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Chile needs better workforce education for recovery

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Staff writer ▼ | February 2, 2016
Chile workers
Gallup   Accumulating human capital and maximizing the talents and skills

Nearly every major economy in Latin America, including Chile as the wealthiest, is either slowing down or shrinking.

This downward spiral effectively signals the end of Latin America's recent economic boom.

Nearly four in 10 employed Chileans (39%) are engaged at work.
Like most countries in the region, Chile has vast reserves of natural resources, and despite its attempts to diversify its economy, its continued dependence on them has kept the country vulnerable to fluctuations in the global economy.

The price of copper, Chile's main export, has plummeted in the past several years as demand from the world's biggest consumer of the metal, China, has dropped. As a result, Chile's growth in 2014 was its slowest in five years, and the country has struggled to rebound since, as investment stagnates and consumer spending remains weak.

However, Chile may be better positioned than most countries in Latin America to endure this economic downturn.

Not only has the country benefited from strong institutional stability in recent decades, it has also forged important trade alliances with much of the world, and is arguably one of the region's most open and investment-friendly economies.

But some of Chile's best opportunities to boost productivity may lie in accumulating human capital and maximizing the talents and skills of its existing workforce - which the Organization for Economic Cooperation and Development (OECD) identifies as major obstacles to improving productivity at Chilean firms.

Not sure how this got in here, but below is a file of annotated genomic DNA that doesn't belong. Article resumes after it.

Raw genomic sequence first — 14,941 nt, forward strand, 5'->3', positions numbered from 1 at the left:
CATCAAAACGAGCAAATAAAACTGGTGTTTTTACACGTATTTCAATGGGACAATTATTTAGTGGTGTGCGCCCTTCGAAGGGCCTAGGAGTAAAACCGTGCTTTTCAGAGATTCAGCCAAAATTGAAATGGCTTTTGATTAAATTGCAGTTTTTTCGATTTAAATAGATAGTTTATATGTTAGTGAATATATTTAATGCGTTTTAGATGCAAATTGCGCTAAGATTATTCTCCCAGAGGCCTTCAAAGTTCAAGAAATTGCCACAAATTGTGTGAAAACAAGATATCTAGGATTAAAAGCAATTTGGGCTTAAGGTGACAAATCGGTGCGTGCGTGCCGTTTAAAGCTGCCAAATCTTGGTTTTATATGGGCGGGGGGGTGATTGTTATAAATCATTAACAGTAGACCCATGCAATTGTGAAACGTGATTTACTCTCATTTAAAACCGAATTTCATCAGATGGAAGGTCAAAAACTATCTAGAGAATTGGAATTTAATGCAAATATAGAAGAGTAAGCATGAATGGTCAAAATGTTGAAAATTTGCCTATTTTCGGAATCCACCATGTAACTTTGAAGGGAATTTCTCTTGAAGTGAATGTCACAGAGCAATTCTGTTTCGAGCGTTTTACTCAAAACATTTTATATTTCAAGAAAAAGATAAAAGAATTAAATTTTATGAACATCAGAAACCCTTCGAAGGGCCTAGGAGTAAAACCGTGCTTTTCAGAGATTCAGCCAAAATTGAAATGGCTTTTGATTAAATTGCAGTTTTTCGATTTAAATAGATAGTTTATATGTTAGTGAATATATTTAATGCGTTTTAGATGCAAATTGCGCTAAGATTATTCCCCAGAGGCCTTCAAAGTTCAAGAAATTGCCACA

In fact, the OECD advises that more systematic investment in the development of Chile's human capital is definitely in order. In this regard, Chile has strong foundations that it can build on.

Access to education in the country is already broader and better than the average in Latin America, which is a decided plus as Chile seeks to improve its human capital. However, Chile's educational system still needs more investment.

Chile's workplaces continue to lack sufficient quantities of well-trained workers with higher education, which is exactly the type of advanced human capital that these businesses rely on for innovation and research and development.

Chileans themselves likely see the need for such investment; Gallup surveys in 2014 showed the majority (51%) of residents are dissatisfied with the educational system or the schools in their communities.

Chile also stands to benefit from having one of the most engaged workforces in Latin America, according to Gallup's studies of workers in the region and around the world.

Based on people's answers to questions that - according to 30 years of Gallup research - best predict employee and workgroup performance, Gallup categorizes workers as engaged, not engaged or actively disengaged.

Nearly four in 10 employed Chileans (39%) are engaged at work, easily outdistancing the regional average (29%).

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